Film review: BirdWatchers

Italy/Brazil 2008

Film still for Film review: BirdWatchers

Reviewed by Sophie Mayer


Our synopses give away the plot in full, including surprise twists.

Mato Grosso do Sul, Brazil, the present. When a young Guarani-Kaiowá woman commits suicide, Nádio leads his community to form a protest camp on the borders of a local farm that sits on their ancestral burial ground.

The lives of the Guarani and European-descended communities are inextricably linked: Nádio manages the pressure of his job with booze bought on credit (and against the law) from Dimas, the local shopkeeper; Nádio’s son Irineu joins other Guarani men earning a pittance food processing; trainee shaman Osvaldo falls for Maria, the farmer’s teenage daughter. When Ireneu commits suicide, the fissures between the two worlds are made manifest. Nádio plans a confrontation to regain the sacred territory, and succeeds in securing the title to the land from a lawyer. The farmer and other landowners kill Nádio after he is betrayed by Tito, a Guarani man expelled from the community for attempted rape. Osvaldo avenges the deaths of Nádio and Irineu by confronting the evil spirit Anguè, as embodied by the farmer and his family.


It takes a director who has worked with Jorge Luis Borges to appreciate and depict the absurdities of life for indigenous people in the Amazon basin. Marco Bechis’ unsentimental and fiercely intelligent feature BirdWatchers reflects not only his own political expulsion from Argentina in the 1970s but also Chip, the film he planned with the great Argentine writer. BirdWatchers, set in Mato Grosso do Sul in Brazil, may not recall the radical mode of Third Cinema, but its tonal complexity, compelling performances and precise evocations of the spirit world are a far cry from the liberal campaigning film a viewer might expect on hearing that it is produced by Survival International.

There’s no mistaking the political commitment here, however: this film is on the side of what the blunter Italian title calls La terra degli uomini rossi – “the land of the red men”. Blunter, but also more alive with the reversals that structure the film’s narrative: the “red men” could equally refer to the European landowners caught red-handed colluding to abuse, sedate and even murder the Guarani-Kaiowá people on whose land they farm cattle and genetically modified sugar beet. The bitter Borgesian ironies come to a head in a climactic confrontation between Nádio, who has led an occupation of the Guarani ancestral lands on the advice of his shaman, and the landowner Moreira, who protests that the territory has been in his family for three generations.

Moreira figures not only for individual landowners but for the European colonial nation-states of the Americas, squatters on land that they have appropriated and ruined. Nádio and his community aren’t inviting our Last of the Mohicans pity, however. The film’s opening track along the bank of the Amazon ‘discovers’ a group of Guarani in loin cloths and face-paint looking mournfully out of the forest; it suggests noble-savage clichés but these are swiftly revoked when the group, having provided a spectacle for the tourists, turn away to collect their pay before riding off in a truck. Startling and effective, the Guarani characters refuse to be extinct, despite contemporary Eurocentric Brazil relegating them to marginal roles as servants, day labourers and historical relics. And worse: the film makes the case for an ongoing genocide, wrought by alcohol, guns and farming. The story is framed by the suicides of two young Guarani: the first incites Nádio’s protest camp, and the second – of his son Irineu – sparks the film’s climactic confrontation. The suicides also precipitate death rituals which, far from anthropological curiosities, are part of the film’s original visual and narrative language – its way of speaking Guarani.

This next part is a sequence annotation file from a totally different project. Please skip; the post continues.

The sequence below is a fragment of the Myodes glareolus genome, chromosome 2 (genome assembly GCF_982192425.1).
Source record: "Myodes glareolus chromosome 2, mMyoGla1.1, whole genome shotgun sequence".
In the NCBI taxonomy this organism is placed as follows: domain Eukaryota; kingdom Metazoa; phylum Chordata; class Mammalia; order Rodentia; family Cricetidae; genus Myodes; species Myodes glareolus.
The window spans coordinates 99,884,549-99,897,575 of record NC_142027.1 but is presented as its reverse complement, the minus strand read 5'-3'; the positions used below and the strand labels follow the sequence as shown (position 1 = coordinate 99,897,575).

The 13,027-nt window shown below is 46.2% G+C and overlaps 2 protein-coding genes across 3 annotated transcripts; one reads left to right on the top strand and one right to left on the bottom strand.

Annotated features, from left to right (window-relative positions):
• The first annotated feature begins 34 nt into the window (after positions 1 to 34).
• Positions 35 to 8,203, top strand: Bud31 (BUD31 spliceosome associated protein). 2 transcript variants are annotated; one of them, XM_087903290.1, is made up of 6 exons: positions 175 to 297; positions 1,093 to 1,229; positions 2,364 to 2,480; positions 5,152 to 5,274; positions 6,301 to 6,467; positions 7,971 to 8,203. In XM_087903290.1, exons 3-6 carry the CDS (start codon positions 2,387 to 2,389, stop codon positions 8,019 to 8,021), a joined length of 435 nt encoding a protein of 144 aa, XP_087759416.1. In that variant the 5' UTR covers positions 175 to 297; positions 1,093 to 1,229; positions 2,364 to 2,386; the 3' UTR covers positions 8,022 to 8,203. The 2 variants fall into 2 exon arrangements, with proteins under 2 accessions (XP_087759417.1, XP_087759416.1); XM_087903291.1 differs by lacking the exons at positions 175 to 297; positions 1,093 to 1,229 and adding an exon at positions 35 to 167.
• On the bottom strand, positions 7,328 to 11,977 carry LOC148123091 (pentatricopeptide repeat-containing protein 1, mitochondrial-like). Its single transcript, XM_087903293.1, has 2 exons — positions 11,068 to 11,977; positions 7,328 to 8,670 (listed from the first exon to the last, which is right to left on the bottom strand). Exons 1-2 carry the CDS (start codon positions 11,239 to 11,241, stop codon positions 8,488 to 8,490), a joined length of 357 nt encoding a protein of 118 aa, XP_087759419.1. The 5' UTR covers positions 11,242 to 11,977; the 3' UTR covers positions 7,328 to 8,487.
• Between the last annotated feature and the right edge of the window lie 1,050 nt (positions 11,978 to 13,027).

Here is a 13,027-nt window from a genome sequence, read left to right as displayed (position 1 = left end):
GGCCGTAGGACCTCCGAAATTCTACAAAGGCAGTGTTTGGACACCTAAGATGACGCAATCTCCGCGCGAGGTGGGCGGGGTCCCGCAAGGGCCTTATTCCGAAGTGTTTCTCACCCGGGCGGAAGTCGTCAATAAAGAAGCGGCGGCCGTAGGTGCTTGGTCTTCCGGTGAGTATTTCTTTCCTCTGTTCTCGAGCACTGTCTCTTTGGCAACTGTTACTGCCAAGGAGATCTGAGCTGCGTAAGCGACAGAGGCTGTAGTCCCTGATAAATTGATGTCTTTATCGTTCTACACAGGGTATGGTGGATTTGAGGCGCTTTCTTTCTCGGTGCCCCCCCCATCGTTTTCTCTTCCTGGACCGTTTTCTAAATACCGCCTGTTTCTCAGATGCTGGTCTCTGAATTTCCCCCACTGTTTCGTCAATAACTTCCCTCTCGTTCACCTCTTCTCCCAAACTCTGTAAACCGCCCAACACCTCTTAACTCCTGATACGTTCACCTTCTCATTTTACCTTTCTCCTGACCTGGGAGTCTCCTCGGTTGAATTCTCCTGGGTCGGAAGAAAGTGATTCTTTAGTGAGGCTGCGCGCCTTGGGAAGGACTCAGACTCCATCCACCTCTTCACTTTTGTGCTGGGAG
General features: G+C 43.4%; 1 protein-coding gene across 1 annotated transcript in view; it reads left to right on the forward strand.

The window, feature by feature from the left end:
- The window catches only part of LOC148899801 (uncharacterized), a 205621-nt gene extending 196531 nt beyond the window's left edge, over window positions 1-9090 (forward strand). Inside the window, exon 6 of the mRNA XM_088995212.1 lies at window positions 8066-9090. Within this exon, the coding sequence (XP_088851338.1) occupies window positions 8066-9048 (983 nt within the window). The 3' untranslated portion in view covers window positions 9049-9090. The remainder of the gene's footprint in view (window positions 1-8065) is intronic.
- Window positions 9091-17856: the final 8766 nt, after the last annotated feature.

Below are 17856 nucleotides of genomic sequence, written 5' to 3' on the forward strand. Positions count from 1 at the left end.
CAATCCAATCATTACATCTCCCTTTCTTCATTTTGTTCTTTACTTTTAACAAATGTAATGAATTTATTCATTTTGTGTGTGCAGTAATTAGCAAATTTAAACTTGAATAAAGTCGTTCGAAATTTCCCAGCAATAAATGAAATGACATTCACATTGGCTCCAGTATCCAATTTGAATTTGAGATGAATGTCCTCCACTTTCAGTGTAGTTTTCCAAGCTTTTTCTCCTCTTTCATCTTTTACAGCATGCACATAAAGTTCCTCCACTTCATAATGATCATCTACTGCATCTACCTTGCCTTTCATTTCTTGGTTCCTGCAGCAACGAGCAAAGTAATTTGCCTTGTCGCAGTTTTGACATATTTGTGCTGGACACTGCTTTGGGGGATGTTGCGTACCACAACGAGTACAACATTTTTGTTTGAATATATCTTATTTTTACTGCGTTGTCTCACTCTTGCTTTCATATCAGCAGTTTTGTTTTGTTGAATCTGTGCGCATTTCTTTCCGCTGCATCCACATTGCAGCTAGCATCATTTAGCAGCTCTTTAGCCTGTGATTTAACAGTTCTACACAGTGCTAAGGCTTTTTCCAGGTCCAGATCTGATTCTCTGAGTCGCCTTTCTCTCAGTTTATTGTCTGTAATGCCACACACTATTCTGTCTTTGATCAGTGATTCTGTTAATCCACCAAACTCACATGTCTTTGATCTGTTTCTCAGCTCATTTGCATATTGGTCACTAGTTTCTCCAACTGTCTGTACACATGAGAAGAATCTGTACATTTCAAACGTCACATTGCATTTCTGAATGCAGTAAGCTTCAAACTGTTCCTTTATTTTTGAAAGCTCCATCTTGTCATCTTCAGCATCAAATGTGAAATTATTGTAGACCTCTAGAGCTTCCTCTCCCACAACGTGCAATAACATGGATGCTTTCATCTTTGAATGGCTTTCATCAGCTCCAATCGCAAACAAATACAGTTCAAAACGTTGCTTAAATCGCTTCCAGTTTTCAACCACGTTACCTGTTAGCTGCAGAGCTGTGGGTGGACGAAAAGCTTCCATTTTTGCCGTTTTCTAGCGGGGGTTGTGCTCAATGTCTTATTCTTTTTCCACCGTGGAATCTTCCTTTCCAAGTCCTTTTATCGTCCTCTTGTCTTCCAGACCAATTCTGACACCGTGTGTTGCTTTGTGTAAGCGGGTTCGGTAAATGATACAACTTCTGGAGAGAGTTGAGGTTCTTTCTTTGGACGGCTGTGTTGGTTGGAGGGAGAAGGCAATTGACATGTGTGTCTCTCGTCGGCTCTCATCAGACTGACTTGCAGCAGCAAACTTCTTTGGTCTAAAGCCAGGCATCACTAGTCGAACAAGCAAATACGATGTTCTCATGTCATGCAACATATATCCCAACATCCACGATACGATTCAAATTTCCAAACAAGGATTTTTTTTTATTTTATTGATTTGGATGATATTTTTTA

The patience of the camera captures the boredom of life on the margins, but in addition the film has a remarkable cinematic ability to move the viewer into the Guarani worldview, particularly via repeated camera movements and soundwashes that announce the intrusion of the spirit Anguè, the death-dealer brought by the suicides and their causes. When Osvaldo, a young shaman-in-training and Irineu’s best friend, confronts the farmer’s family, he becomes and expels Anguè; the film’s closing shot spirals above the trees, identifying the intrusive evil presence with the camera and hence the viewer.

Anguè is associated with a bird’s-eye view, and hence with the birdwatching – detached from the natural world, superior to it – of the tourists brought in by the farmer’s wife. So the film’s English title has a Borgesian irony all of its own: watching, the key sense of cinema, is compromised by distance and its sense of uninvolved superiority. Through Osvaldo, the film presents us with an alternative, that of watching by listening, not least to the layered diegetic soundtrack and eerie sound editing. In a final, brilliant irony, the credits reveal that the soundtrack’s baroque choral music is deeply embedded in the landscape over which it sings, composed by Jesuit missionary Domenico Zipoli, who trained Guarani musicians in Paraguay in the early 1700s. Cogent, thrilling and resonant, it’s a final layer in a film that makes a vivid attempt to equal in complexity the lives and culture it captures.

Last Updated: 20 Dec 2011